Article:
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Cycle Speeds in Hyde Park Tackled with Calming Scheme

Royal Parks Media Update: Cycle speeds as high as 32mph are being tackled in London’s Royal Parks as part of an initiative designed to slow down cyclists and improve safety for all visitors.

From March 13, a project will get underway to install small speed bumps and highlight shared space on the Broad Walk in Hyde Park.

The idea behind the scheme comes as latest statistics show that more than 1,200 cyclists commute on some cycle paths through Hyde Park during the rush hour, with four out of five travelling above the recommended 10mph – considered by The Royal Parks to be the ideal considerate cycling speed in its parks.

In one instance, a cyclist travelling along the Broad Walk was clocked at more than 32mph – above the limit allowed for cars on some local roads.

Simon Richards, who leads The Royal Parks’ Cycling Board, said: “The Royal Parks are unique spaces. They not only attract visitors on foot, bike or horse for peace and relaxation, but also daily commuter cyclists who pass through the parks on their way to work.

“Everyone has to recognise that when they come into a park they’re entering a very different environment; for everyone’s sake we want to encourage cyclists to adjust their behaviour when moving from busy roads to peaceful paths, and similarly pedestrians need to be aware there are a whole variety of other users they have to watch out for.

“Our parks welcome a range of visitors, all of whom come to escape the hustle and bustle of the city. While we welcome cyclists and offer 68 miles of cycle routes, pathways and horse tracks, it is important we do all we can to ensure everyone can enjoy our parks in safety.”

The latest work includes small speed bumps and new path surfaces at several key crossing points along the main stretch of the Broad Walk parallel with Park Lane. The aim is to alert cyclists that they are entering a different part of the pathway where more pedestrians are likely to be encountered.

Changes will also be made to signage in other parts of the route at pedestrian entrances to reinforce the The Royal Parks’ Pathway Code of Conduct which states that pedestrians have priority over all other users, even in areas designated and marked for other purposes.

Most of the Broad Walk is expected to remain open with only small sections entirely closed for short periods when cyclists will be asked to dismount.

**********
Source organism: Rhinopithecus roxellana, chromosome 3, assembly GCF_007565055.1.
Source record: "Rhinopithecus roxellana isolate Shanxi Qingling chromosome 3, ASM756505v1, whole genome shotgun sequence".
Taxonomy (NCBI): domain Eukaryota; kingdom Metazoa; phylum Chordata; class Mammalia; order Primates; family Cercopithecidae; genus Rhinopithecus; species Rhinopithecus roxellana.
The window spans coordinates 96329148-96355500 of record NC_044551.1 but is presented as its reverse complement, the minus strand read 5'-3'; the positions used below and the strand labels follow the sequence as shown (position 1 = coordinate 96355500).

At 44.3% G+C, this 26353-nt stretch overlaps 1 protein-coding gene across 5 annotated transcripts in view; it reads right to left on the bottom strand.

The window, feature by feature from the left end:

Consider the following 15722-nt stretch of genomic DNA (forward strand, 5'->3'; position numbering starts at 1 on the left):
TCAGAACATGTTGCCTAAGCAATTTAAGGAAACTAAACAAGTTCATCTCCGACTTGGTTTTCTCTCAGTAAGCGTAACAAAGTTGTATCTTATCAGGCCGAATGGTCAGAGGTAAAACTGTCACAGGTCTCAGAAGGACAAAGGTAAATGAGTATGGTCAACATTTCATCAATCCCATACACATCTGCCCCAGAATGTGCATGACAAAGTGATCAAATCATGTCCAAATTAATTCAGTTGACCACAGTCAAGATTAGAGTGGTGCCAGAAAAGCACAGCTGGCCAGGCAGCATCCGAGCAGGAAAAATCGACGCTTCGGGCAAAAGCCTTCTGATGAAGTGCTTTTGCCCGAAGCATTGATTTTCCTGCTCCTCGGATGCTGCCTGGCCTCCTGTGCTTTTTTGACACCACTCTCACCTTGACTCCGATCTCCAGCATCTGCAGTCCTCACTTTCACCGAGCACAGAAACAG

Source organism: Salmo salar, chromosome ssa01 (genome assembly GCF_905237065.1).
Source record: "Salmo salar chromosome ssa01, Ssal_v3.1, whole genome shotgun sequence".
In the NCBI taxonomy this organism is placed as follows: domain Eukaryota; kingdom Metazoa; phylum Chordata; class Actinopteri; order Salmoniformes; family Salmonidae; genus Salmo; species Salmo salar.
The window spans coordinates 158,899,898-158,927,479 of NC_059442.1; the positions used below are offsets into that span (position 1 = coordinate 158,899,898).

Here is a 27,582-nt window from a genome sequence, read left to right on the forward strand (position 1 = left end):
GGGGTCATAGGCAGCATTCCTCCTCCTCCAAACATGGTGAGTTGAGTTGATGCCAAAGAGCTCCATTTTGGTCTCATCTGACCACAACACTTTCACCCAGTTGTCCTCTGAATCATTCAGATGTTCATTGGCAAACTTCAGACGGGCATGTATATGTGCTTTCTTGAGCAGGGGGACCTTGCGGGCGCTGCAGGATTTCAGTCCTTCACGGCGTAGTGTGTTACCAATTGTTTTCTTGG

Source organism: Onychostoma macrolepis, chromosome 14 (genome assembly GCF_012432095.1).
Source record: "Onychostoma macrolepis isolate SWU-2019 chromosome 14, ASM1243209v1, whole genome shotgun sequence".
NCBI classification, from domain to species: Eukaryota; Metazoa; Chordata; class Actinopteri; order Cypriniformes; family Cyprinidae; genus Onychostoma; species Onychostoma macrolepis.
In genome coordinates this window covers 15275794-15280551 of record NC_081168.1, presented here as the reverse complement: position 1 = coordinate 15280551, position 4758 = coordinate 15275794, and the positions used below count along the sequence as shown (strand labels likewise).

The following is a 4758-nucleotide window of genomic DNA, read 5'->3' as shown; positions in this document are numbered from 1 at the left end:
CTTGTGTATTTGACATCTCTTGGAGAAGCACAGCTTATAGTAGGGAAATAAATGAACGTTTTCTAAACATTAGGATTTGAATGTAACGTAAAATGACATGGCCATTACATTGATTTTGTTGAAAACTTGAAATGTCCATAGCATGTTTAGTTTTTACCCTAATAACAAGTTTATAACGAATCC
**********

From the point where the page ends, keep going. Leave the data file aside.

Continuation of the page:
These measures are part of a much larger plan to improve the experience of all users in the parks linked to the wider Central London Grid scheme which sees the creation of road-based Superhighways across the capital to segregate cyclists from traffic and Quietways for more relaxed cycling.

For further information please visit: www.royalparks.org.uk.
For media enquiries contact: 0300 061 2128 or press@royalparks.gsi.gov.uk.

The Broad Walk calming project is costing £215,000 which is being funded by Transport for London (TfL) as part of its Central London Grid scheme.

Ipsos MORI visitor count figures in 2015 revealed that an estimated 9.13million pedestrians and 1.24million cyclists visit Kensington Gardens each year, and 10.13million pedestrians and 2.66million cyclists visit Hyde Park.

Alongside the opening of the West and South Carriage Drives Cycle Superhighway in Hyde Park there have already been changes made to park entrances and cycle ways including:

In Kensington Gardens changes have been made to the Black Lion and Palace Gates entrances at either end of the Broad Walk to improve accessibility and safety for cyclists and pedestrians. The existing layout and boundary wall were changed with two new gates installed.

Kensington has also seen improvements to the Mount Walk junction where changes to the pathway have reinforced the concept of shared space as well as the introduction of speed calming measures (changes to the surfaces) to slow down cyclists.
In Hyde Park, the layout and markings of Upper Brook Street Gate have been simplified, and the existing gate has been replaced to increase the amount of space for cyclists and pedestrians. A new surface and removal of white line segregation is also reinforcing the shared space and helping to slow down cyclists.

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